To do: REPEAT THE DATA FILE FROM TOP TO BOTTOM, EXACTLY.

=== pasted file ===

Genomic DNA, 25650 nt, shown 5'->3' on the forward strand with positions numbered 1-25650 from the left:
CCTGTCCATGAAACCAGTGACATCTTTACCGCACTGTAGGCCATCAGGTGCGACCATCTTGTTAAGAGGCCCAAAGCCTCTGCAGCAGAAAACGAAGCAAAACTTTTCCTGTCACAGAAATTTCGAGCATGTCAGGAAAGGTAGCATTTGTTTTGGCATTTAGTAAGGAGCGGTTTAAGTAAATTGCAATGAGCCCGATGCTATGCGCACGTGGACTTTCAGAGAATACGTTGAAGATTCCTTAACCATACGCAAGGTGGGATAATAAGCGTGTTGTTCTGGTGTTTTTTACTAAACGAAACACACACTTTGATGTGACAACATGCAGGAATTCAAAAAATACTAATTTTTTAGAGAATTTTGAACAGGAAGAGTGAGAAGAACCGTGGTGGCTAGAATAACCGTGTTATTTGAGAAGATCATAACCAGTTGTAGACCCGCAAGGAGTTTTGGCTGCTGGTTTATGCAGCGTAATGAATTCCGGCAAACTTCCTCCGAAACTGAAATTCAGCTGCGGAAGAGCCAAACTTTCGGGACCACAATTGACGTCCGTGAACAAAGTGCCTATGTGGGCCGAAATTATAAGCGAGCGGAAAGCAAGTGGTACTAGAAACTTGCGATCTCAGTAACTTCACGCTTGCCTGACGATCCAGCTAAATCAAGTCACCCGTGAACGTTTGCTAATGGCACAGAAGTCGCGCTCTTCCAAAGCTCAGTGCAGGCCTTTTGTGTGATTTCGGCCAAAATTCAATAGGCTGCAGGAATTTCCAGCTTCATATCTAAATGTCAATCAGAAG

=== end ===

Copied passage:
Genomic DNA, 25650 nt, shown 5'->3' on the forward strand with positions numbered 1-25650 from the left:
CCTGTCCATGAAACCAGTGACATCTTTACCGCACTGTAGGCCATCAGGTGCGACCATCTTGTTAAGAGGCCCAAAGCCTCTGCAGCAGAAAACGAAGCAAAACTTTTCCTGTCACAGAAATTTCGAGCATGTCAGGAAAGGTAGCATTTGTTTTGGCATTTAGTAAGGAGCGGTTTAAGTAAATTGCAATGAGCCCGATGCTATGCGCACGTGGACTTTCAGAGAATACGTTGAAGATTCCTTAACCATACGCAAGGTGGGATAATAAGCGTGTTGTTCTGGTGTTTTTTACTAAACGAAACACACACTTTGATGTGACAACATGCAGGAATTCAAAAAATACTAATTTTTTAGAGAATTTTGAACAGGAAGAGTGAGAAGAACCGTGGTGGCTAGAATAACCGTGTTATTTGAGAAGATCATAACCAGTTGTAGACCCGCAAGGAGTTTTGGCTGCTGGTTTATGCAGCGTAATGAATTCCGGCAAACTTCCTCCGAAACTGAAATTCAGCTGCGGAAGAGCCAAACTTTCGGGACCACAATTGACGTCCGTGAACAAAGTGCCTATGTGGGCCGAAATTATAAGCGAGCGGAAAGCAAGTGGTACTAGAAACTTGCGATCTCAGTAACTTCACGCTTGCCTGACGATCCAGCTAAATCAAGTCACCCGTGAACGTTTGCTAATGGCACAGAAGTCGCGCTCTTCCAAAGCTCAGTGCAGGCCTTTTGTGTGATTTCGGCCAAAATTCAATAGGCTGCAGGAATTTCCAGCTTCATATCTAAATGTCAATCAGAAG